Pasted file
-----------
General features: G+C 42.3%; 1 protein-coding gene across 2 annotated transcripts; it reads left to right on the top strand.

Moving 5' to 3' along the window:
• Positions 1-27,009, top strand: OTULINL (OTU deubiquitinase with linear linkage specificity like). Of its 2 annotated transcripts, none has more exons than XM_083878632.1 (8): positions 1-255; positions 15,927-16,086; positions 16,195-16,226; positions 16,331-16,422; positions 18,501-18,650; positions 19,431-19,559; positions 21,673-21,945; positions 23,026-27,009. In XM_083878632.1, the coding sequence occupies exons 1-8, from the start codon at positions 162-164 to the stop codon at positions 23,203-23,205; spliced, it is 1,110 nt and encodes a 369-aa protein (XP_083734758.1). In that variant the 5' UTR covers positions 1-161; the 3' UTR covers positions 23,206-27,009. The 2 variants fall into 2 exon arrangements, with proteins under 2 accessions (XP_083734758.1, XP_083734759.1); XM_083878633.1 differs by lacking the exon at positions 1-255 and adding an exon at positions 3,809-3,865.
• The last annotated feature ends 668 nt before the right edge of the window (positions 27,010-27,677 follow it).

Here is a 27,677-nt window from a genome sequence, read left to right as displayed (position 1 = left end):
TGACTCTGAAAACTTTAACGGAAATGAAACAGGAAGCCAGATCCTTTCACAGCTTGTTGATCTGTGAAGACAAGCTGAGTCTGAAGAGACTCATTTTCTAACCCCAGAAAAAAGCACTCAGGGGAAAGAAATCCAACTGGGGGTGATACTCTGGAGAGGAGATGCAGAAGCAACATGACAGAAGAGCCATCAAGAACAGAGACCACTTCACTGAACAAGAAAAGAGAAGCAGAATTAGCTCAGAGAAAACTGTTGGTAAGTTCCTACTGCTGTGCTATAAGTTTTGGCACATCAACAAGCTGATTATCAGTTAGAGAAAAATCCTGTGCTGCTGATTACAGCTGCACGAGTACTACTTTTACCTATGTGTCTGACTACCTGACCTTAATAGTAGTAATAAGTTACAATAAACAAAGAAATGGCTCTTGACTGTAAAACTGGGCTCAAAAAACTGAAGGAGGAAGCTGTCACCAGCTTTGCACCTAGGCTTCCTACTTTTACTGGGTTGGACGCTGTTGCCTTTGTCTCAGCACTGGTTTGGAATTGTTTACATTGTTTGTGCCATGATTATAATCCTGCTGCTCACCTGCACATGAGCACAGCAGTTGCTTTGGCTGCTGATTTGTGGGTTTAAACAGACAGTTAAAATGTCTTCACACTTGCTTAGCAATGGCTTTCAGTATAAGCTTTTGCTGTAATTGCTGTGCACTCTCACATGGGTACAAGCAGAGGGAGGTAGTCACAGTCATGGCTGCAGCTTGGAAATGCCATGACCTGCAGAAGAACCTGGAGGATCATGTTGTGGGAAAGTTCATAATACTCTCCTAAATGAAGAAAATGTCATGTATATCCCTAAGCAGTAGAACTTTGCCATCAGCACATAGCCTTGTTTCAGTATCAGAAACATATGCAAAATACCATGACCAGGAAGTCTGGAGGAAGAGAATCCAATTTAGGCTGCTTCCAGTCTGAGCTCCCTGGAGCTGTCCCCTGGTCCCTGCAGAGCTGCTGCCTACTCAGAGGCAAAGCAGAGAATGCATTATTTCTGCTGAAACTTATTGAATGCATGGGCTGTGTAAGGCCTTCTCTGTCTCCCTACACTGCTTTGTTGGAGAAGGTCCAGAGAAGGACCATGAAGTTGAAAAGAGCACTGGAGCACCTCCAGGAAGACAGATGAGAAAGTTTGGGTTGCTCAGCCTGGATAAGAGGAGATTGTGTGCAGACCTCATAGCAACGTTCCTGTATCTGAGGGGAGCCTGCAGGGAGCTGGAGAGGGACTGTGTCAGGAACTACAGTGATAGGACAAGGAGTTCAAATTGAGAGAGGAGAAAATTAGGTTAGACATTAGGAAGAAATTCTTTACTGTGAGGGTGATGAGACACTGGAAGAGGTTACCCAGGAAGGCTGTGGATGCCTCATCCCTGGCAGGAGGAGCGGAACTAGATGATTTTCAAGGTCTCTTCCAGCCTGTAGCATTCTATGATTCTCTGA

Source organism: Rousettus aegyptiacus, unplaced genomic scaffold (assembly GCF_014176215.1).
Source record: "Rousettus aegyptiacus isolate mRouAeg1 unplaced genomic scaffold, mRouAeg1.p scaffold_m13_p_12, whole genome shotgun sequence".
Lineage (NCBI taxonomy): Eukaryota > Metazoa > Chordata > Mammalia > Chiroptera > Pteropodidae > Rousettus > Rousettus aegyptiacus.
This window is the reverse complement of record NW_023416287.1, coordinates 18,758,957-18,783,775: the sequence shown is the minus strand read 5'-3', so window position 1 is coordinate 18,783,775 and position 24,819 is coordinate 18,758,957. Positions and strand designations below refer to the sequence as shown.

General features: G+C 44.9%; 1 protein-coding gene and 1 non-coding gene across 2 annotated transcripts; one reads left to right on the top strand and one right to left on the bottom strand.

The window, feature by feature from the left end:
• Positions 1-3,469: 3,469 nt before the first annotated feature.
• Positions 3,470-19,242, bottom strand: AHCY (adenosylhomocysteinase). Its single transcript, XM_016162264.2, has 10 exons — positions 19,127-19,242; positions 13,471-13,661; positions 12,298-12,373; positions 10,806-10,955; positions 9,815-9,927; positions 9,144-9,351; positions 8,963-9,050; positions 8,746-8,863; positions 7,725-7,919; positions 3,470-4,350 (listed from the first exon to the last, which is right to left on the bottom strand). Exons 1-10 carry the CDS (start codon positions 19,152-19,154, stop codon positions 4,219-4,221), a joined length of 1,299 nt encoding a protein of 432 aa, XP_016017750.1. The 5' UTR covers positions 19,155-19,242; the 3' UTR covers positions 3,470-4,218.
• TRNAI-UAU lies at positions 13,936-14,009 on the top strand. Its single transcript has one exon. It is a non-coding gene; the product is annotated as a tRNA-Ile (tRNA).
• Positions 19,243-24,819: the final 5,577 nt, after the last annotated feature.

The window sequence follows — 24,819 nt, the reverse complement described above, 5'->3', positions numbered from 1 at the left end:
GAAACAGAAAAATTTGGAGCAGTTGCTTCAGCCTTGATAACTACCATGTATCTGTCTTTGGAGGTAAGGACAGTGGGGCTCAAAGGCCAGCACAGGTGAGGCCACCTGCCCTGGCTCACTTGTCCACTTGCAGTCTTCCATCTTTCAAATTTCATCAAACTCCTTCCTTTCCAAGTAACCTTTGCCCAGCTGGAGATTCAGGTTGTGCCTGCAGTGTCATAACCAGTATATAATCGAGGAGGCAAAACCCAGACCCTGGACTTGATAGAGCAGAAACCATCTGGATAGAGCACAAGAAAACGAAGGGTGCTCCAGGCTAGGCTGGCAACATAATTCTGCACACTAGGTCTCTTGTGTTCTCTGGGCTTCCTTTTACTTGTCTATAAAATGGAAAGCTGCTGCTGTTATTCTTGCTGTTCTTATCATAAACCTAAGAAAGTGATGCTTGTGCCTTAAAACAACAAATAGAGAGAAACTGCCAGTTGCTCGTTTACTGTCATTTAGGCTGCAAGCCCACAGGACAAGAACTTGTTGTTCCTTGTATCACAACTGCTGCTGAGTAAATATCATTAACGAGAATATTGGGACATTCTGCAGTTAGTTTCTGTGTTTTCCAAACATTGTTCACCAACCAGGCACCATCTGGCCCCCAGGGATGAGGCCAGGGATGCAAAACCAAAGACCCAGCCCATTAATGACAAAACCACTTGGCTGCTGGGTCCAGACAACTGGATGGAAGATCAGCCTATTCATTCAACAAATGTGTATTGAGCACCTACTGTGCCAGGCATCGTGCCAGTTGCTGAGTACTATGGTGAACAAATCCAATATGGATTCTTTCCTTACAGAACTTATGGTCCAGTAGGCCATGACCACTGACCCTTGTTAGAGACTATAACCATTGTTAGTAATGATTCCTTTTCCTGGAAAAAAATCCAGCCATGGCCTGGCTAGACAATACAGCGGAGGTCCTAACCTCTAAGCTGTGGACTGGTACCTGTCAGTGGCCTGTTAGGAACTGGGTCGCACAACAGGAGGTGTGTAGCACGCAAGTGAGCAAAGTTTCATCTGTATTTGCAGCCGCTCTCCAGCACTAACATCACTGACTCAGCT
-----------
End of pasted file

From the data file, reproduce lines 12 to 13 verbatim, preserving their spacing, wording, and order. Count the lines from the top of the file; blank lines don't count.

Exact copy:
The window, feature by feature from the left end:
• Positions 1-3,469: 3,469 nt before the first annotated feature.